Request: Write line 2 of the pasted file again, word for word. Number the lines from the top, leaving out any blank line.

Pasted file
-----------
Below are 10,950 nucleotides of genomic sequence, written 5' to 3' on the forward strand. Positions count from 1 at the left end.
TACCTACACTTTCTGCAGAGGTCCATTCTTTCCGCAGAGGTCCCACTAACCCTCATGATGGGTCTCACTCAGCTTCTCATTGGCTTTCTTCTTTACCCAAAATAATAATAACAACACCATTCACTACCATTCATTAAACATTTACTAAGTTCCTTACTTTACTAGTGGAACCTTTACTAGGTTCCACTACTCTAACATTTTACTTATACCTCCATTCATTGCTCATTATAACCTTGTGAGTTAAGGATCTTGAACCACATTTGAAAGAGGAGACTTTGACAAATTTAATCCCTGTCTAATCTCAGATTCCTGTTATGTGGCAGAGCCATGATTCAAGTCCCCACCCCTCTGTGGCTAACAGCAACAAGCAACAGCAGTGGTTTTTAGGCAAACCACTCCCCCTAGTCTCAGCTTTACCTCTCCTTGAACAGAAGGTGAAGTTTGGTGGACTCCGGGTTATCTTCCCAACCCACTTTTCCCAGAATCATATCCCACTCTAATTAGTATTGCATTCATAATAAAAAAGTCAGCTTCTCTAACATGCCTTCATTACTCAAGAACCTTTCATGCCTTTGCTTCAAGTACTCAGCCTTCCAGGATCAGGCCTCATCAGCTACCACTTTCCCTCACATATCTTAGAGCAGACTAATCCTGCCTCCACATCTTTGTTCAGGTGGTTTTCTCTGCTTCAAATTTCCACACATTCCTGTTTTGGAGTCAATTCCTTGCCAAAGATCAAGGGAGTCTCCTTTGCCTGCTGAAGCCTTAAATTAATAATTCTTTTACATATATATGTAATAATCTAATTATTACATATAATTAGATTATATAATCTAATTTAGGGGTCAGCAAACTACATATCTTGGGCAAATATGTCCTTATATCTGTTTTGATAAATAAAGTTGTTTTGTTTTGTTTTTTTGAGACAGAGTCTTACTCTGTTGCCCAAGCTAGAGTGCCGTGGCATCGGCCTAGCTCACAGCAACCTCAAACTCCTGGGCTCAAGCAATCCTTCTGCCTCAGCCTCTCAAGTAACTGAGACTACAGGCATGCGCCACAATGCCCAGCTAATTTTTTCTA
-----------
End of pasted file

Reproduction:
TACCTACACTTTCTGCAGAGGTCCATTCTTTCCGCAGAGGTCCCACTAACCCTCATGATGGGTCTCACTCAGCTTCTCATTGGCTTTCTTCTTTACCCAAAATAATAATAACAACACCATTCACTACCATTCATTAAACATTTACTAAGTTCCTTACTTTACTAGTGGAACCTTTACTAGGTTCCACTACTCTAACATTTTACTTATACCTCCATTCATTGCTCATTATAACCTTGTGAGTTAAGGATCTTGAACCACATTTGAAAGAGGAGACTTTGACAAATTTAATCCCTGTCTAATCTCAGATTCCTGTTATGTGGCAGAGCCATGATTCAAGTCCCCACCCCTCTGTGGCTAACAGCAACAAGCAACAGCAGTGGTTTTTAGGCAAACCACTCCCCCTAGTCTCAGCTTTACCTCTCCTTGAACAGAAGGTGAAGTTTGGTGGACTCCGGGTTATCTTCCCAACCCACTTTTCCCAGAATCATATCCCACTCTAATTAGTATTGCATTCATAATAAAAAAGTCAGCTTCTCTAACATGCCTTCATTACTCAAGAACCTTTCATGCCTTTGCTTCAAGTACTCAGCCTTCCAGGATCAGGCCTCATCAGCTACCACTTTCCCTCACATATCTTAGAGCAGACTAATCCTGCCTCCACATCTTTGTTCAGGTGGTTTTCTCTGCTTCAAATTTCCACACATTCCTGTTTTGGAGTCAATTCCTTGCCAAAGATCAAGGGAGTCTCCTTTGCCTGCTGAAGCCTTAAATTAATAATTCTTTTACATATATATGTAATAATCTAATTATTACATATAATTAGATTATATAATCTAATTTAGGGGTCAGCAAACTACATATCTTGGGCAAATATGTCCTTATATCTGTTTTGATAAATAAAGTTGTTTTGTTTTGTTTTTTTGAGACAGAGTCTTACTCTGTTGCCCAAGCTAGAGTGCCGTGGCATCGGCCTAGCTCACAGCAACCTCAAACTCCTGGGCTCAAGCAATCCTTCTGCCTCAGCCTCTCAAGTAACTGAGACTACAGGCATGCGCCACAATGCCCAGCTAATTTTTTCTA